Did you know the military has Army height and weight standards? Some people believe that the bigger and beefier you are, the better you are for the military. Not so. According to Army height and weight standards, ome military guys have resorted to extreme diets, laxatives and even lipo to meet fitness test standards, but the Army recommends a consistent training program and proper diet to meet and maintain your weight in a healthy way.
The US Army has clear reasons for maintaining their height and weight standards. They want personnel to be capable of performing their duties under combat conditions, and to "present a trim military appearance at all times." The Army points out that added body fat represents a lack of discipline to many observers and may result in lack of performance, such as reduced stamina and poor health. The standards may help to maintain the stature of the US military as well as its operational effectiveness.
If you are in the Army and become out of shape or increase your weight above the body weight standards, the military has a program to help you get back in shape. You may be assigned to a doctor to screen and treat you for medical conditions that have led to overweight. Barring medical conditions, you will receive nutritional counseling and will be able to work with a trainer to develop a program that will lead to meeting expectations.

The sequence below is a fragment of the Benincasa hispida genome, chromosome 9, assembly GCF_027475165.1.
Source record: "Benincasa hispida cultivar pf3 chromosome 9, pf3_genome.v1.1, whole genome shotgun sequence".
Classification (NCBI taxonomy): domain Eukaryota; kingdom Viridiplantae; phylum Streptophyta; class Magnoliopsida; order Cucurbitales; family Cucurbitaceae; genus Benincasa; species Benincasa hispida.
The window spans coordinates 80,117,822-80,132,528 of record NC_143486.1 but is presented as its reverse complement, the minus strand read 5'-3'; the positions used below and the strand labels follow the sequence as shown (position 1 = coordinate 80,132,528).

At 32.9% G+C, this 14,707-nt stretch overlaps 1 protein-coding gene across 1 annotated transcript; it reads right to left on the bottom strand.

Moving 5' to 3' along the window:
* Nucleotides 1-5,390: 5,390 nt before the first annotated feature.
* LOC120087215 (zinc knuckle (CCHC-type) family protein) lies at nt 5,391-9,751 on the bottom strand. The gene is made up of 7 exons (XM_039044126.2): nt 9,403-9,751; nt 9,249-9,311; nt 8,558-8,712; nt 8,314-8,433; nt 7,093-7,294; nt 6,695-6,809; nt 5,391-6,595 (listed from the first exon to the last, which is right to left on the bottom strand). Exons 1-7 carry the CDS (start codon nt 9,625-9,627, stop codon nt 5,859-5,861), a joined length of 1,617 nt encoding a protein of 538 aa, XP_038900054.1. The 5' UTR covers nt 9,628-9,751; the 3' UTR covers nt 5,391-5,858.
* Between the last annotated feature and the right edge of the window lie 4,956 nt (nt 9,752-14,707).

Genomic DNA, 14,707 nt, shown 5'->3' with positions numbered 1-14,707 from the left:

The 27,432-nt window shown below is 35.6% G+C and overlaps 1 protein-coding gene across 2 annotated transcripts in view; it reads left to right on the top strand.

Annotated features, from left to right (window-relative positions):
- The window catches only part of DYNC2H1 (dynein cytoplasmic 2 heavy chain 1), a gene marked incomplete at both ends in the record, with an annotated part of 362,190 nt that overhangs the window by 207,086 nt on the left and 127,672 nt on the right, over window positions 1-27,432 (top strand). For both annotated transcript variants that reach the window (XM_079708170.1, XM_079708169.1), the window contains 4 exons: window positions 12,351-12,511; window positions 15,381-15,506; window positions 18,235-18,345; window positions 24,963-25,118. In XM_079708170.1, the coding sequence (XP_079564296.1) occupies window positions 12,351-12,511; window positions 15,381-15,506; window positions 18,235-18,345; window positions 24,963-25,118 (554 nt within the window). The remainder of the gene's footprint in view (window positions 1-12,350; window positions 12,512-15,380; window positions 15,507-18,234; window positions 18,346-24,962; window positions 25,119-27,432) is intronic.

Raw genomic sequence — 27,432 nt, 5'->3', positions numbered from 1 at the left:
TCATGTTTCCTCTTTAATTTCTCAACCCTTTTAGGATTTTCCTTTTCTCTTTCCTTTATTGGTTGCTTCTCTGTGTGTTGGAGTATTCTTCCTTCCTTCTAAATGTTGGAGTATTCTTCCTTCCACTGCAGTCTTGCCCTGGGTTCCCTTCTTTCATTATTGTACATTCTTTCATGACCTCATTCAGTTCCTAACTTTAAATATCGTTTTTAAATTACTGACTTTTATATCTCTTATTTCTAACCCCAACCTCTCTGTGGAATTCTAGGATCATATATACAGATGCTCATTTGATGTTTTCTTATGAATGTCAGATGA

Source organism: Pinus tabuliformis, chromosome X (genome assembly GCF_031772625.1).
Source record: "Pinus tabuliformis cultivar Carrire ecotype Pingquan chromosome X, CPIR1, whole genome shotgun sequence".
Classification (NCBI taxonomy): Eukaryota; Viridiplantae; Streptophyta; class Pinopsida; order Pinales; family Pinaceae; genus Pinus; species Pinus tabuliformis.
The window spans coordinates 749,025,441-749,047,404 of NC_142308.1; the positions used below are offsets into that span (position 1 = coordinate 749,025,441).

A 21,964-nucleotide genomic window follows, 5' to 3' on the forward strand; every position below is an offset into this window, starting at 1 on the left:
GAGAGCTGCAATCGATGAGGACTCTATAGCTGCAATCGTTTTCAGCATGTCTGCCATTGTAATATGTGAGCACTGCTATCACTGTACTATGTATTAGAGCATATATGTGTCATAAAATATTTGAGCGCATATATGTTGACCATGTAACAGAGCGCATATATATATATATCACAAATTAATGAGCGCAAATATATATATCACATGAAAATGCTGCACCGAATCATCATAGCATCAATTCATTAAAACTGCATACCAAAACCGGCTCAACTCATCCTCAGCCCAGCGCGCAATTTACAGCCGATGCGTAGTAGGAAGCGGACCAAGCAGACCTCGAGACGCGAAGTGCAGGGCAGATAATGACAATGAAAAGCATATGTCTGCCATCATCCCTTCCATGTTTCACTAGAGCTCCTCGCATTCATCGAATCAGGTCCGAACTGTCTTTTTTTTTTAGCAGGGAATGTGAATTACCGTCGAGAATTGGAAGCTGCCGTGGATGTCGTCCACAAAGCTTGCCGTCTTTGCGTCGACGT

Each height and sex has its own weight categories. Male soldiers below five feet must meet a minimum weight of 91 to 94 pounds, for example. A five foot male soldier must fall between 97 and 132 if they are 17-20 years, up to 136 if 21-27 and up to 139 if 28-39. Above age 40, soldiers at five feet must be under 141 pounds. A soldier at six feet must be a minimum of 140 pounds and may go up to 190, 195, 200 or 203 depending upon age. Charts are readily available for your height, so if you are considering joining the Army checking the charts for your height and age is a good idea, because you want to be Army strong, but you also need to be Army lean.